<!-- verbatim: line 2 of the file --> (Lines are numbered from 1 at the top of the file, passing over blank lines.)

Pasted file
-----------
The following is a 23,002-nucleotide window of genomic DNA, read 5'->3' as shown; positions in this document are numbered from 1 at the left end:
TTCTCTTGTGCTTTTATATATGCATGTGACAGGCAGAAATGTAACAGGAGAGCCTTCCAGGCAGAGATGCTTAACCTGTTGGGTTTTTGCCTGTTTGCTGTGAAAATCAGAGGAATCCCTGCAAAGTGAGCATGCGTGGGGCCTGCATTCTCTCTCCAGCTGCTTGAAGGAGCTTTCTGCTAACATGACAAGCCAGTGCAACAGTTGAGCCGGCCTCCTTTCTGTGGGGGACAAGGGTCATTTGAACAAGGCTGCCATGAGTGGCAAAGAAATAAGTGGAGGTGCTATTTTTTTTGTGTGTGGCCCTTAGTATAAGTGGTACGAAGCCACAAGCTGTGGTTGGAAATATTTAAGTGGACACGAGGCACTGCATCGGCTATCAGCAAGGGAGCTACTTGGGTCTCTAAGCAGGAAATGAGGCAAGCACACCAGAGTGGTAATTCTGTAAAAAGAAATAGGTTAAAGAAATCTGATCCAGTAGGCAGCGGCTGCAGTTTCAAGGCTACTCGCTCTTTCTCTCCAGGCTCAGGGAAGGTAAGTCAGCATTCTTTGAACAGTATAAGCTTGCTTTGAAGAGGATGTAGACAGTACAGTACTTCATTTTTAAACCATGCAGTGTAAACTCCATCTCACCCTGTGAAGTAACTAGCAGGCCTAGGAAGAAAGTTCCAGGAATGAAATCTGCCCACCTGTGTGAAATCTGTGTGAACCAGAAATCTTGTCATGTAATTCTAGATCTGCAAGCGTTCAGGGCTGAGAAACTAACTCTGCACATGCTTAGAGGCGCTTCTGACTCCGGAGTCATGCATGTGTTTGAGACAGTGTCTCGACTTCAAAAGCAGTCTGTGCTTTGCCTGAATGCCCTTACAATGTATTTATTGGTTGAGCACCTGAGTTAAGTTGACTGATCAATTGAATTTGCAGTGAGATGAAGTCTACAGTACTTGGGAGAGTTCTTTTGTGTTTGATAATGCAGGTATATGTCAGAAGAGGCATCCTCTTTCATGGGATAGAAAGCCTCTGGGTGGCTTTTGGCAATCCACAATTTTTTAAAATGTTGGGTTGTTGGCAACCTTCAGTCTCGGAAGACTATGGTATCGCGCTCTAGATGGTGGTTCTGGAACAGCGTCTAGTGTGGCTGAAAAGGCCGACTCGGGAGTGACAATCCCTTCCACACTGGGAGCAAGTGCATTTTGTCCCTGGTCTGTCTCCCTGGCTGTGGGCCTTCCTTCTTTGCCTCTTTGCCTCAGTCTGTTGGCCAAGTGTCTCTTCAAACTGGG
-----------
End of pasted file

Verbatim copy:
TTCTCTTGTGCTTTTATATATGCATGTGACAGGCAGAAATGTAACAGGAGAGCCTTCCAGGCAGAGATGCTTAACCTGTTGGGTTTTTGCCTGTTTGCTGTGAAAATCAGAGGAATCCCTGCAAAGTGAGCATGCGTGGGGCCTGCATTCTCTCTCCAGCTGCTTGAAGGAGCTTTCTGCTAACATGACAAGCCAGTGCAACAGTTGAGCCGGCCTCCTTTCTGTGGGGGACAAGGGTCATTTGAACAAGGCTGCCATGAGTGGCAAAGAAATAAGTGGAGGTGCTATTTTTTTTGTGTGTGGCCCTTAGTATAAGTGGTACGAAGCCACAAGCTGTGGTTGGAAATATTTAAGTGGACACGAGGCACTGCATCGGCTATCAGCAAGGGAGCTACTTGGGTCTCTAAGCAGGAAATGAGGCAAGCACACCAGAGTGGTAATTCTGTAAAAAGAAATAGGTTAAAGAAATCTGATCCAGTAGGCAGCGGCTGCAGTTTCAAGGCTACTCGCTCTTTCTCTCCAGGCTCAGGGAAGGTAAGTCAGCATTCTTTGAACAGTATAAGCTTGCTTTGAAGAGGATGTAGACAGTACAGTACTTCATTTTTAAACCATGCAGTGTAAACTCCATCTCACCCTGTGAAGTAACTAGCAGGCCTAGGAAGAAAGTTCCAGGAATGAAATCTGCCCACCTGTGTGAAATCTGTGTGAACCAGAAATCTTGTCATGTAATTCTAGATCTGCAAGCGTTCAGGGCTGAGAAACTAACTCTGCACATGCTTAGAGGCGCTTCTGACTCCGGAGTCATGCATGTGTTTGAGACAGTGTCTCGACTTCAAAAGCAGTCTGTGCTTTGCCTGAATGCCCTTACAATGTATTTATTGGTTGAGCACCTGAGTTAAGTTGACTGATCAATTGAATTTGCAGTGAGATGAAGTCTACAGTACTTGGGAGAGTTCTTTTGTGTTTGATAATGCAGGTATATGTCAGAAGAGGCATCCTCTTTCATGGGATAGAAAGCCTCTGGGTGGCTTTTGGCAATCCACAATTTTTTAAAATGTTGGGTTGTTGGCAACCTTCAGTCTCGGAAGACTATGGTATCGCGCTCTAGATGGTGGTTCTGGAACAGCGTCTAGTGTGGCTGAAAAGGCCGACTCGGGAGTGACAATCCCTTCCACACTGGGAGCAAGTGCATTTTGTCCCTGGTCTGTCTCCCTGGCTGTGGGCCTTCCTTCTTTGCCTCTTTGCCTCAGTCTGTTGGCCAAGTGTCTCTTCAAACTGGG